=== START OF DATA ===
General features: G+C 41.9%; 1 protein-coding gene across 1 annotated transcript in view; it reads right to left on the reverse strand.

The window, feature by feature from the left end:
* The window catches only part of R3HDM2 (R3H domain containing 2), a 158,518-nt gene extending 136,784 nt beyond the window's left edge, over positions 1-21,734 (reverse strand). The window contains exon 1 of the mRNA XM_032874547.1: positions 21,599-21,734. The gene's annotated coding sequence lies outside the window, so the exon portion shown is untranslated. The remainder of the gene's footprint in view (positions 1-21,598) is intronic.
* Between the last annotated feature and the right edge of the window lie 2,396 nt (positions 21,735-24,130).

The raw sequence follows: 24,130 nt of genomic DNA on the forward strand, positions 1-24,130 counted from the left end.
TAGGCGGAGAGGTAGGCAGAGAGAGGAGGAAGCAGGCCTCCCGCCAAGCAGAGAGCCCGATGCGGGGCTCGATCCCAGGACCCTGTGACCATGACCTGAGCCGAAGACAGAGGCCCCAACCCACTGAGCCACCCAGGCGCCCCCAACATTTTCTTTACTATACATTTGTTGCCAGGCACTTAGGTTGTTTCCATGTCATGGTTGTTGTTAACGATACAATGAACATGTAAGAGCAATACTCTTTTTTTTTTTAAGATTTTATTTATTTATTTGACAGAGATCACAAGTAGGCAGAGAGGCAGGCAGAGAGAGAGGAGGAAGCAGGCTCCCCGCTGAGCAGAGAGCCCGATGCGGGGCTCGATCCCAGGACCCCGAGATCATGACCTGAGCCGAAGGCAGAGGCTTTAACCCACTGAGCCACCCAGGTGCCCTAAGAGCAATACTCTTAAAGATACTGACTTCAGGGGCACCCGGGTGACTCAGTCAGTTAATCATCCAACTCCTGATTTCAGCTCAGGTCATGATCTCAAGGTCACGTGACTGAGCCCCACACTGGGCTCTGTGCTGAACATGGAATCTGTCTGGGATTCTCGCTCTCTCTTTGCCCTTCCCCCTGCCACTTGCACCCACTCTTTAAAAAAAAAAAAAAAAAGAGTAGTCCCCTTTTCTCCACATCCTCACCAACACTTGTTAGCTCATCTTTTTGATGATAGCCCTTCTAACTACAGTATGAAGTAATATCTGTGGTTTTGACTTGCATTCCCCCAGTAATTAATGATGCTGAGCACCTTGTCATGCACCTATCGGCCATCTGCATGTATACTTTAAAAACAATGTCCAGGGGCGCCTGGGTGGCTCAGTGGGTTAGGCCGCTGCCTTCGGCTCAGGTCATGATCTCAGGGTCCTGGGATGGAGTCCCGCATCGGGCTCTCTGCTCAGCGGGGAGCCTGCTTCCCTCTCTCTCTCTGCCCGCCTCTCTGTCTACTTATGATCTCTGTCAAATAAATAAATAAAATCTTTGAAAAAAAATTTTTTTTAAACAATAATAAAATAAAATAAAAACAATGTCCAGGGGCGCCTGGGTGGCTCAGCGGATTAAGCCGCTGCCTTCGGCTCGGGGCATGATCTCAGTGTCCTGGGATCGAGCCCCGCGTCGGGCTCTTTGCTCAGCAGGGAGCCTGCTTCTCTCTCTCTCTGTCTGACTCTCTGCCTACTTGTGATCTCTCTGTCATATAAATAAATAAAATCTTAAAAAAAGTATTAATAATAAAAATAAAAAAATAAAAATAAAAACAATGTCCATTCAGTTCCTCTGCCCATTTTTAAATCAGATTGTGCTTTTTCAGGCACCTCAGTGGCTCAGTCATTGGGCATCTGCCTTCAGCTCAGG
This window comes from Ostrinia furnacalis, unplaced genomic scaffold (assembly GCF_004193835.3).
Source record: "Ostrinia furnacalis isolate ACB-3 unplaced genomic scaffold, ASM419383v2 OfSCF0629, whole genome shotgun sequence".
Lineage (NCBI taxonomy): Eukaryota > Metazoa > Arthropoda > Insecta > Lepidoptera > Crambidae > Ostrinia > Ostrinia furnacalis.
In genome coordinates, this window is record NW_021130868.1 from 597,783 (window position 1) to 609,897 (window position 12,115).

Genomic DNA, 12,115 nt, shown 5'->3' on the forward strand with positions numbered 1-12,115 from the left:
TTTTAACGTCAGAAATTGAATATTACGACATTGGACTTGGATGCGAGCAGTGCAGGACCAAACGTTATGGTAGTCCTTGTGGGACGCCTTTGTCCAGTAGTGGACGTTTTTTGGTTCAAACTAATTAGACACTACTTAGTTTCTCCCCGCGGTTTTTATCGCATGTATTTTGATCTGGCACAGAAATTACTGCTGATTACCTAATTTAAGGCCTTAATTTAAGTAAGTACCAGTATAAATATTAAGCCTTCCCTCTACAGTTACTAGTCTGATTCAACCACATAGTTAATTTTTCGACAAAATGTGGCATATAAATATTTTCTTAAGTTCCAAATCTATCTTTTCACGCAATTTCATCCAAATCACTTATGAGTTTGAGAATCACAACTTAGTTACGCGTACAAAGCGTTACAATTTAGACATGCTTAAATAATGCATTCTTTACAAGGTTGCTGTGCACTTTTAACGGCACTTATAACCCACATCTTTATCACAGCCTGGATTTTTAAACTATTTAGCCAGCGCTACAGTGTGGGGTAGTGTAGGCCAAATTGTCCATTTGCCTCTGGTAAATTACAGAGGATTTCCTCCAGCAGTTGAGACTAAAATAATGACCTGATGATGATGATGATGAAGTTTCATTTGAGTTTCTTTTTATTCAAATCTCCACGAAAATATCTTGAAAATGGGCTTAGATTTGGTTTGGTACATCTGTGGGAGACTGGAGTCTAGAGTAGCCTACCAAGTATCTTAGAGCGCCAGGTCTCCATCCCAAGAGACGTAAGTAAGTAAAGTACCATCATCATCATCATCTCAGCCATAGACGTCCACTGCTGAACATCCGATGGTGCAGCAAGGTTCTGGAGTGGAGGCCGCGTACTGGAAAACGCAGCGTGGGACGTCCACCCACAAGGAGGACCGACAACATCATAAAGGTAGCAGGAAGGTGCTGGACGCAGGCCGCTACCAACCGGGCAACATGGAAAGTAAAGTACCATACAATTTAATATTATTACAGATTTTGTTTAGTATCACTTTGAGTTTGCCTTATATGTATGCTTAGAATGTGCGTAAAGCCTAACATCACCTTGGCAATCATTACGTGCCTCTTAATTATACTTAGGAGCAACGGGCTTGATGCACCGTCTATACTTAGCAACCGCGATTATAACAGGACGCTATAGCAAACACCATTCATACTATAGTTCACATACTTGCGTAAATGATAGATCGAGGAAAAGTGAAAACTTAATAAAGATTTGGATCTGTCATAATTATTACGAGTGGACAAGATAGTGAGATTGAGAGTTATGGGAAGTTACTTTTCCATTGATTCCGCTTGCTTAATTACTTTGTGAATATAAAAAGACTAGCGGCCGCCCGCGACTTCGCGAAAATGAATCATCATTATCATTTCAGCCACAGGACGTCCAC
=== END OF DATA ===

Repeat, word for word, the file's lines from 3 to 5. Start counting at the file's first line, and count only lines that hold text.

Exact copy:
* The window catches only part of R3HDM2 (R3H domain containing 2), a 158,518-nt gene extending 136,784 nt beyond the window's left edge, over positions 1-21,734 (reverse strand). The window contains exon 1 of the mRNA XM_032874547.1: positions 21,599-21,734. The gene's annotated coding sequence lies outside the window, so the exon portion shown is untranslated. The remainder of the gene's footprint in view (positions 1-21,598) is intronic.
* Between the last annotated feature and the right edge of the window lie 2,396 nt (positions 21,735-24,130).

The raw sequence follows: 24,130 nt of genomic DNA on the forward strand, positions 1-24,130 counted from the left end.